ACP test safe harbor.
To satisfy the actual contribution percentage (ACP) testing safe harbor, a plan should limit matching contributions to no more than 6% of compensation and discretionary matching contributions to no more than 4% of compensation. Additionally, matching contributions for highly compensated employees may not exceed those made for non-highly compensated employees at any rate of deferral. Lastly, the matching contributions may not increase as the employee deferral rate increases.6
Safe harbor contributions must be 100% vested when made and be subject to the same withdrawal restrictions that apply to salary deferrals made under the 401(k) plan.7
A safe harbor plan must distribute a written notice to employees who are eligible for plan participation. The notice, which must be written in a manner understandable to the average eligible employee, should include the following information:
- The safe harbor matching or nonelective contribution formula
- Any other employer contributions under the plan—including the potential for discretionary matching contributions—and the conditions under which these contributions will be made.
- The identity of the plan to which the safe harbor contributions will be made if it is different from the 401(k) plan.
- The type and amount of compensation that may be deferred.
- How a deferral election is made.
- The periods available for making the election.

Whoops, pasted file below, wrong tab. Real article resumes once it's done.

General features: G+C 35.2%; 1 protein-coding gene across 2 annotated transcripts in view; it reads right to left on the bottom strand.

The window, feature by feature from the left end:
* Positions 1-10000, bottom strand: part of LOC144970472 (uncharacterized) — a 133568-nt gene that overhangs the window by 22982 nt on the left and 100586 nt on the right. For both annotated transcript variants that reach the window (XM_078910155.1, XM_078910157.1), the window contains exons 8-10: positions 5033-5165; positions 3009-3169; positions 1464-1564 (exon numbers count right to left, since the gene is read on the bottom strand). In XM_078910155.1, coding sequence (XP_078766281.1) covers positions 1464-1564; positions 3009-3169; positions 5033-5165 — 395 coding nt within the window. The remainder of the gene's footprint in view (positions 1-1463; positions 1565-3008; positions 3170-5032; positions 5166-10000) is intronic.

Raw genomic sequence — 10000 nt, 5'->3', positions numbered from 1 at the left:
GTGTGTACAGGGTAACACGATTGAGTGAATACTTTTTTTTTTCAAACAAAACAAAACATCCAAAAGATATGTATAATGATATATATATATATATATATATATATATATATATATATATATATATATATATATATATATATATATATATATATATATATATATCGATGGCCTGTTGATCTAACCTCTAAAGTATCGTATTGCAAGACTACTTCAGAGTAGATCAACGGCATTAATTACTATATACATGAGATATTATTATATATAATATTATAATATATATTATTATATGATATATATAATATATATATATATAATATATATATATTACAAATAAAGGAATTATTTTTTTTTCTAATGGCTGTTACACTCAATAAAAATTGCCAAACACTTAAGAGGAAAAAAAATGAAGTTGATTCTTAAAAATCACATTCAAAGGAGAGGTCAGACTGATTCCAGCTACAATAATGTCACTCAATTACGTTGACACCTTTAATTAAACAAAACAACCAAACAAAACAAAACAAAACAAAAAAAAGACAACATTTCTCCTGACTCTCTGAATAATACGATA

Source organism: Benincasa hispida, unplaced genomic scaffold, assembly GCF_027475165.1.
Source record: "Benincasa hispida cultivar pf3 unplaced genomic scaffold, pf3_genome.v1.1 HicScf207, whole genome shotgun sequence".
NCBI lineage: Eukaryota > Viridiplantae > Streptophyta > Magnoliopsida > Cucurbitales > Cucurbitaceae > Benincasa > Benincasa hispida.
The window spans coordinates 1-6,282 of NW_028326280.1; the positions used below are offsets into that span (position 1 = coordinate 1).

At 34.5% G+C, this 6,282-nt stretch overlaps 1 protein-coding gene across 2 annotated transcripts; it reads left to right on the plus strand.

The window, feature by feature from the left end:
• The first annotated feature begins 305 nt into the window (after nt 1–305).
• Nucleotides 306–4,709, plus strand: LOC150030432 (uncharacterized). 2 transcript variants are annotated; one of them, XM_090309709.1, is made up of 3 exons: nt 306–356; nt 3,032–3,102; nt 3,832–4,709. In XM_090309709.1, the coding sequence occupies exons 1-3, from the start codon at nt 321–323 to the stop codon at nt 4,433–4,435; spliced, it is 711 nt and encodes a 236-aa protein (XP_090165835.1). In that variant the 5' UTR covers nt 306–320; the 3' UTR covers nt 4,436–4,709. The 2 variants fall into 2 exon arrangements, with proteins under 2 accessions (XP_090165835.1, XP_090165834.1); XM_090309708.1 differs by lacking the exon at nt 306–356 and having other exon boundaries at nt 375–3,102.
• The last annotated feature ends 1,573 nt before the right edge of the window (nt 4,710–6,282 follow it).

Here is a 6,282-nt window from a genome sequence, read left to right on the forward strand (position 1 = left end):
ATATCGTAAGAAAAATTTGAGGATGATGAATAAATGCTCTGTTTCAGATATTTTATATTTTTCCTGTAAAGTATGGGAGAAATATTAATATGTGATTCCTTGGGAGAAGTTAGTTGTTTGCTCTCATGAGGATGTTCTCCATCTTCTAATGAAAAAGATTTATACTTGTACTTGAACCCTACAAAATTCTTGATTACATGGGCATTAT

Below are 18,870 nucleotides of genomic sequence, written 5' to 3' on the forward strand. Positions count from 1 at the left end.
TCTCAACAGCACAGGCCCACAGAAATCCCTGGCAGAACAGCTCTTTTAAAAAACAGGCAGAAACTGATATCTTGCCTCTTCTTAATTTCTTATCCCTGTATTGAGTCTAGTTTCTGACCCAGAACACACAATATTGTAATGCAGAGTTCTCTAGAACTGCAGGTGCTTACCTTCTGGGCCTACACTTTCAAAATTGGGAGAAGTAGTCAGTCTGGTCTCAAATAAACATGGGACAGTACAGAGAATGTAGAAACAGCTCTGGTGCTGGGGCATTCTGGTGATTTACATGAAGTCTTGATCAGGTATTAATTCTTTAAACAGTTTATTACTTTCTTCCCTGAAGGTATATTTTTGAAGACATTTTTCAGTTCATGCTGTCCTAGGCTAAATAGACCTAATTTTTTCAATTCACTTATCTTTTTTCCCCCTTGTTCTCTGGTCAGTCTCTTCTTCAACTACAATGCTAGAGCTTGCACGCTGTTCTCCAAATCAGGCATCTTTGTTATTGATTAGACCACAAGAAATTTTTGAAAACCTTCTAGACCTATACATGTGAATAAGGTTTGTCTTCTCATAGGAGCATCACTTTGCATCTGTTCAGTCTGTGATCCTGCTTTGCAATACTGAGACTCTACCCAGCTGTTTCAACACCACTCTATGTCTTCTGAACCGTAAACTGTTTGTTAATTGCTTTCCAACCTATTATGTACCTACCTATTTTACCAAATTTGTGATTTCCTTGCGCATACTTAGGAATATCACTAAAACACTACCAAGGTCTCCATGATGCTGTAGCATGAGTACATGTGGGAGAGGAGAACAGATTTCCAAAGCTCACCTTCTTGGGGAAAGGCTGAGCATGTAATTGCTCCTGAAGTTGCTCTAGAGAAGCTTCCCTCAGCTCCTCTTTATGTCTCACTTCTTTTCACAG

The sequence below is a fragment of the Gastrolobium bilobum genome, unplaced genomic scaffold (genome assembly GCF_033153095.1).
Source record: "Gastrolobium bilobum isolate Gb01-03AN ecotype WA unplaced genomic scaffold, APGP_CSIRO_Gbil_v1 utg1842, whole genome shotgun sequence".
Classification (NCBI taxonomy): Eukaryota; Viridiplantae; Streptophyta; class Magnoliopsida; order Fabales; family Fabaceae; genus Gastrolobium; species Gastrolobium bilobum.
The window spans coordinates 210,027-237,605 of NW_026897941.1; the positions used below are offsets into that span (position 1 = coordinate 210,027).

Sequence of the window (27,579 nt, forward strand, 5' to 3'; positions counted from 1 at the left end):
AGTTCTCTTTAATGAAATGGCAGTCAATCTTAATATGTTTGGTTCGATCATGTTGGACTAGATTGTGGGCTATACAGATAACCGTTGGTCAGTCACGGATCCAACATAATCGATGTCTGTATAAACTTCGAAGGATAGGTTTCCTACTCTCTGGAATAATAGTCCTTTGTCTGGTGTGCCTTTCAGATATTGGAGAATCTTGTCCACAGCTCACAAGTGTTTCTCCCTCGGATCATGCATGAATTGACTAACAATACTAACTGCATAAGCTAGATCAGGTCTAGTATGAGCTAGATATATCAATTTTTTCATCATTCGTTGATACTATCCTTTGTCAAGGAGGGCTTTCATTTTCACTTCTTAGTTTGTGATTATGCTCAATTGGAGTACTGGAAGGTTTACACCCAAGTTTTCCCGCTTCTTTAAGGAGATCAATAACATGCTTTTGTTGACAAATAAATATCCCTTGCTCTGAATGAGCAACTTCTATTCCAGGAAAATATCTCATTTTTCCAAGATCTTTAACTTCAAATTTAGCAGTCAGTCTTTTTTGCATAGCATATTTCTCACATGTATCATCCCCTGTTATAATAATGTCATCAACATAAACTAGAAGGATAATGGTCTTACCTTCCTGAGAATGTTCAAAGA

- The plan’s withdrawal and vesting provisions.
- How to obtain additional information about the plan—telephone numbers, addresses and e-mail addresses of individuals or offices that will provide the information.8
The safe harbor notice must be provided within a reasonable period before the beginning of each plan year.9 Notices are deemed timely if they are provided at least 30 days and not more than 90 days before the plan year begins.10 Outside of this window, the Internal Revenue Service (IRS) considers all the relevant facts and circumstances in determining whether the timing requirement has been satisfied.11 Safe harbor notices must also be distributed to any employees who become eligible for participation during the year, generally at least 30 (and not more than 90) days before their eligibility date.12
Notices for qualified automatic contribution arrangement (QACA) safe harbor plans must include additional information: